Saturday, February 13, 2010

Wedding Rant: Ceremony No-Nos

The wedding ceremony is a highly customizable part of the day. Couples get to pick from the entire Bible what readings they want. They can choose to not have scripture readings and instead have ancient stories or family stories told. The couple can choose to have a short vows-only ceremony, and other couples can have an entire Catholic Mass (a whole hour, the horror! *sarcasm*). I have three ceremony rants: very young wedding attendants, the bridal entrance, and the sand ceremony.

Unless the flower girls, ring bearers, bridesmaids, or groomsmen are siblings or the couple's own children over the age of five, they should be wedding guests only. Everyone I've talked to finds it "so cute" to see a toddler waddle down the aisle with big doe eyes of embarrassment or not understanding fully what their job is. These poor children are almost guaranteed to make mistakes, forget their place or duty, and end up either not going down the aisle at all or running full-bore down the aisle into mommy's arms. Who, at three years old, wouldn't have immediate stage fright when walking down a church aisle flanked by big, scary people? The task of flower girl, ring bearer, bridesmaid, or groomsman belongs to someone capable of filling the shoes. It's a performance, not a circus. Leave the job to kids between five and ten years old, please!

Growing up, I always dreamed of walking down the aisle to Pachelbel's Canon in D. That was, until I realized that every wedding I've been to included this HORRIBLE song. The Man and I were afraid to discuss the music options for our wedding with our musicians because we figured they'd demand this song. We were so (thankfully) wrong! Our musicians were thrilled to not have to play the same eight notes over and over again! Jesu, Joy of Man's Desiring is right up there on this awful list, as is Wagner's Wedding March. I can't stand these songs at weddings! There are millions of other songs out there... pick anything else, lest I have to stick my fingers in my ears and hum loudly.

And the sand ceremony. The sand ceremony, in case you've been lucky enough to not sit through it, is a piece of a wedding where two people pour different colors of fake sand into a glass bowl to symbolize the coming together of their lives. Sometimes they'll even leave a bit of unmixed sand in the side containers to symbolize that they aren't completely giving of themselves and maintain their own independence. Riiiiight, because that's a message I would want to send to my husband on our wedding day, "I'm only committed to this 98%." Many churches won't even allow the sand ceremony as it isn't a fair representation of two lives joining. Unlike a unity candle which can be reused later, the sand ceremony results in a fish bowl full of sand. Should it be tipped, the sand further mixes until a more-or-less homogenous dirt color is achieved. Then the bowl o' dirt gets put on a mantle. Where I think it looks like ashes. Happy wedding, we're dead! If a couple insists on having the sand ceremony, I think it is better suited to the reception where each person gets a little packet of colored sand to pour in on behalf of the couple, resulting in a very mixed bowl symbolizing the coming together of their families. A bowl that will eventually all get mixed up. Hopefully unlike the family tree.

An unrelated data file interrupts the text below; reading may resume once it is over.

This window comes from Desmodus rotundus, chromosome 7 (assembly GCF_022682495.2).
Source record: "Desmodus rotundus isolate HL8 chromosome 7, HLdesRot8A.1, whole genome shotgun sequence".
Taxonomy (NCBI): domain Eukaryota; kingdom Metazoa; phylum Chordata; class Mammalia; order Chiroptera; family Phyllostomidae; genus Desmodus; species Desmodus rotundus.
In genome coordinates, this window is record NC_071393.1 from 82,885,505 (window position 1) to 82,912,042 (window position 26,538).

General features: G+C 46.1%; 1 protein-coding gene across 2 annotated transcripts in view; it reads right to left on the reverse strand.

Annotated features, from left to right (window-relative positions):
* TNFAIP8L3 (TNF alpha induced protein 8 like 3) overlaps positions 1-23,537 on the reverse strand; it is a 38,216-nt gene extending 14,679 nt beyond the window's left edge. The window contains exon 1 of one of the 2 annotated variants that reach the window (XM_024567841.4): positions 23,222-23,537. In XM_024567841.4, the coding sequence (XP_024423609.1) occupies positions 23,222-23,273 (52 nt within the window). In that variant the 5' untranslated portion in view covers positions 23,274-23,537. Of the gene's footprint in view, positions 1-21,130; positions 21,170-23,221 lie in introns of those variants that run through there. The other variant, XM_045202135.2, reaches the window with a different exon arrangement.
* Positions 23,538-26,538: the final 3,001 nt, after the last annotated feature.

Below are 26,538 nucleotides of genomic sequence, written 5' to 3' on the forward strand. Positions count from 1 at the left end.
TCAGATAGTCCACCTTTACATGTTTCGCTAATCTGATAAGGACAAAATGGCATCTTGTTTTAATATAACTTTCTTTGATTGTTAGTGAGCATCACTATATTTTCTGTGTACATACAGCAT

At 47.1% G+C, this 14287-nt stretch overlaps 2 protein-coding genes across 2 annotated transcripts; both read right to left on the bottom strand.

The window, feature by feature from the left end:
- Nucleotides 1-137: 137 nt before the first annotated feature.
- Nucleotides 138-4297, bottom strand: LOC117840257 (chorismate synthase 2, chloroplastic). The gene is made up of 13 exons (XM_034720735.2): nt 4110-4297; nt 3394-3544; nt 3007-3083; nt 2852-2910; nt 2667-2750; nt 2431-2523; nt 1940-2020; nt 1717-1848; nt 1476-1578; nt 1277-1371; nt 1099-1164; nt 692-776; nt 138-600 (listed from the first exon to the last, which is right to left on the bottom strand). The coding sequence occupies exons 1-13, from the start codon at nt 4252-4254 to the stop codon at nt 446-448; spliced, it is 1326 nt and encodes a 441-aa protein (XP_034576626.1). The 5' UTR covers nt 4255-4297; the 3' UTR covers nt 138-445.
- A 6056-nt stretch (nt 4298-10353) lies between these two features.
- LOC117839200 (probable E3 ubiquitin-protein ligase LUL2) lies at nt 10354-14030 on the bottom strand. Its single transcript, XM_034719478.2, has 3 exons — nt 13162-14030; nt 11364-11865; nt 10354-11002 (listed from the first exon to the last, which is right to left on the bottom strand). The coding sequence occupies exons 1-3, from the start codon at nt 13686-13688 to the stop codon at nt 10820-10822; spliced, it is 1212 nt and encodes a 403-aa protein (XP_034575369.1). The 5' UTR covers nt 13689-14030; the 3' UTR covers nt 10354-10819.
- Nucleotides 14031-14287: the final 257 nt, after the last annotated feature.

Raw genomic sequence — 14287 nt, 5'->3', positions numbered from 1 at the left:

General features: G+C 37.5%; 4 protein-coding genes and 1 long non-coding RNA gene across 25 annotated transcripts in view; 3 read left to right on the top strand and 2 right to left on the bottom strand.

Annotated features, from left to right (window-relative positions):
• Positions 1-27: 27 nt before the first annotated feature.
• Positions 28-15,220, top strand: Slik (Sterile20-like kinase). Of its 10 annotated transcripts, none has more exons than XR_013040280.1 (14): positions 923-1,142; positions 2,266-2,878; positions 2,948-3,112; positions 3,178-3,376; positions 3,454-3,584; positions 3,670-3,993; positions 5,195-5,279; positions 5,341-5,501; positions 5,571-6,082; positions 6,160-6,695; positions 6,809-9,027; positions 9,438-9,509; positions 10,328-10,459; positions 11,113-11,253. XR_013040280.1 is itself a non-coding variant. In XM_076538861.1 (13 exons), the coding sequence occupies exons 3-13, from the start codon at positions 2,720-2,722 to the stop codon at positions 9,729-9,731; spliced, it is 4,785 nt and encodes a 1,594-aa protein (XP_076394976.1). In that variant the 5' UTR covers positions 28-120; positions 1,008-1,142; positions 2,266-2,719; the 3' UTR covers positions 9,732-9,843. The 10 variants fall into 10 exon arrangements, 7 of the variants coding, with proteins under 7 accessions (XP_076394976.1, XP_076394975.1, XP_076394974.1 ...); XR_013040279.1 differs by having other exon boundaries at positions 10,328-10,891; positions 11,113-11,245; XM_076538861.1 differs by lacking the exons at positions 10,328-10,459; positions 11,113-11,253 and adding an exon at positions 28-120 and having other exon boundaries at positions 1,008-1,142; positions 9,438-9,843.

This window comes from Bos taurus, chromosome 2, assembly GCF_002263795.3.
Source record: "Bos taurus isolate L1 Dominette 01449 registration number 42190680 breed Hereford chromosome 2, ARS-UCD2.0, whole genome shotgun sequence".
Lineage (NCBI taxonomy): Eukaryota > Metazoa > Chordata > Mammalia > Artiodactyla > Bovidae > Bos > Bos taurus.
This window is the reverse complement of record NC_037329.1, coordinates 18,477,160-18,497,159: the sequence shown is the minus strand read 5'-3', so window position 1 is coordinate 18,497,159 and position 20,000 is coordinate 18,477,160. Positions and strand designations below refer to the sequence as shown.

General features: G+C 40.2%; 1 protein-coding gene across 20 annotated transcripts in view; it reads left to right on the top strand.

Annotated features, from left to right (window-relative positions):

2 comments:

Skunk said...

Wow. Had no idea about the sand ceremony, and I SOOO hope I never have to. Hilarious. I laughed so hard reading it! :)

Dr. Weirdbeard said...

"Happy wedding, we're dead!"

I'm so happy with this statement that I'm proud.

I don't know if you understand what I mean, but high-5's are in order next time we meet.